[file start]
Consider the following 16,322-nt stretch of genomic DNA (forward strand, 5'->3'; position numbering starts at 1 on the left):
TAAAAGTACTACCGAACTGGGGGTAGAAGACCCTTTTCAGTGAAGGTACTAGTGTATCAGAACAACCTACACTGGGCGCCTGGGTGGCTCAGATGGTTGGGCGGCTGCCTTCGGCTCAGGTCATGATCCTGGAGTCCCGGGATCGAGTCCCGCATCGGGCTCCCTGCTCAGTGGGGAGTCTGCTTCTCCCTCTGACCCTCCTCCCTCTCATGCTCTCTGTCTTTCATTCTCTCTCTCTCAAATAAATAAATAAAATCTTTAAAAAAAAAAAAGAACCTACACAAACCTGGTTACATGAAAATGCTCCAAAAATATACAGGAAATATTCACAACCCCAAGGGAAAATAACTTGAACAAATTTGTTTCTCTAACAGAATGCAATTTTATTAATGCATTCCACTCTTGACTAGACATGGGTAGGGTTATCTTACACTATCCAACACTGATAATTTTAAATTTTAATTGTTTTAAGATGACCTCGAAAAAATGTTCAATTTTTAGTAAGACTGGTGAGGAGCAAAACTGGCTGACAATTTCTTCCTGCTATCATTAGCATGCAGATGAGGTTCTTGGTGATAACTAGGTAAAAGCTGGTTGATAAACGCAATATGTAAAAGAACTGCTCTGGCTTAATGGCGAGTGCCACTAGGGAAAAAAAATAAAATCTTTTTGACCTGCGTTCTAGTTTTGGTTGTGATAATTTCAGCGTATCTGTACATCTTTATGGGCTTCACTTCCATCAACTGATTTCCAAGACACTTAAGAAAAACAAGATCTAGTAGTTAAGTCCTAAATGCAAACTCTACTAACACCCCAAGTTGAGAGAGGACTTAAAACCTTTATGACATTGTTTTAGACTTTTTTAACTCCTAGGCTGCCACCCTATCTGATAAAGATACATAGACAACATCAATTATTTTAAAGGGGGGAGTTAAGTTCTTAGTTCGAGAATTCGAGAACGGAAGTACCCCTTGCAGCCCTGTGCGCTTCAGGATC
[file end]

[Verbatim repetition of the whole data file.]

Consider the following 16,322-nt stretch of genomic DNA (forward strand, 5'->3'; position numbering starts at 1 on the left):
TAAAAGTACTACCGAACTGGGGGTAGAAGACCCTTTTCAGTGAAGGTACTAGTGTATCAGAACAACCTACACTGGGCGCCTGGGTGGCTCAGATGGTTGGGCGGCTGCCTTCGGCTCAGGTCATGATCCTGGAGTCCCGGGATCGAGTCCCGCATCGGGCTCCCTGCTCAGTGGGGAGTCTGCTTCTCCCTCTGACCCTCCTCCCTCTCATGCTCTCTGTCTTTCATTCTCTCTCTCTCAAATAAATAAATAAAATCTTTAAAAAAAAAAAAGAACCTACACAAACCTGGTTACATGAAAATGCTCCAAAAATATACAGGAAATATTCACAACCCCAAGGGAAAATAACTTGAACAAATTTGTTTCTCTAACAGAATGCAATTTTATTAATGCATTCCACTCTTGACTAGACATGGGTAGGGTTATCTTACACTATCCAACACTGATAATTTTAAATTTTAATTGTTTTAAGATGACCTCGAAAAAATGTTCAATTTTTAGTAAGACTGGTGAGGAGCAAAACTGGCTGACAATTTCTTCCTGCTATCATTAGCATGCAGATGAGGTTCTTGGTGATAACTAGGTAAAAGCTGGTTGATAAACGCAATATGTAAAAGAACTGCTCTGGCTTAATGGCGAGTGCCACTAGGGAAAAAAAATAAAATCTTTTTGACCTGCGTTCTAGTTTTGGTTGTGATAATTTCAGCGTATCTGTACATCTTTATGGGCTTCACTTCCATCAACTGATTTCCAAGACACTTAAGAAAAACAAGATCTAGTAGTTAAGTCCTAAATGCAAACTCTACTAACACCCCAAGTTGAGAGAGGACTTAAAACCTTTATGACATTGTTTTAGACTTTTTTAACTCCTAGGCTGCCACCCTATCTGATAAAGATACATAGACAACATCAATTATTTTAAAGGGGGGAGTTAAGTTCTTAGTTCGAGAATTCGAGAACGGAAGTACCCCTTGCAGCCCTGTGCGCTTCAGGATC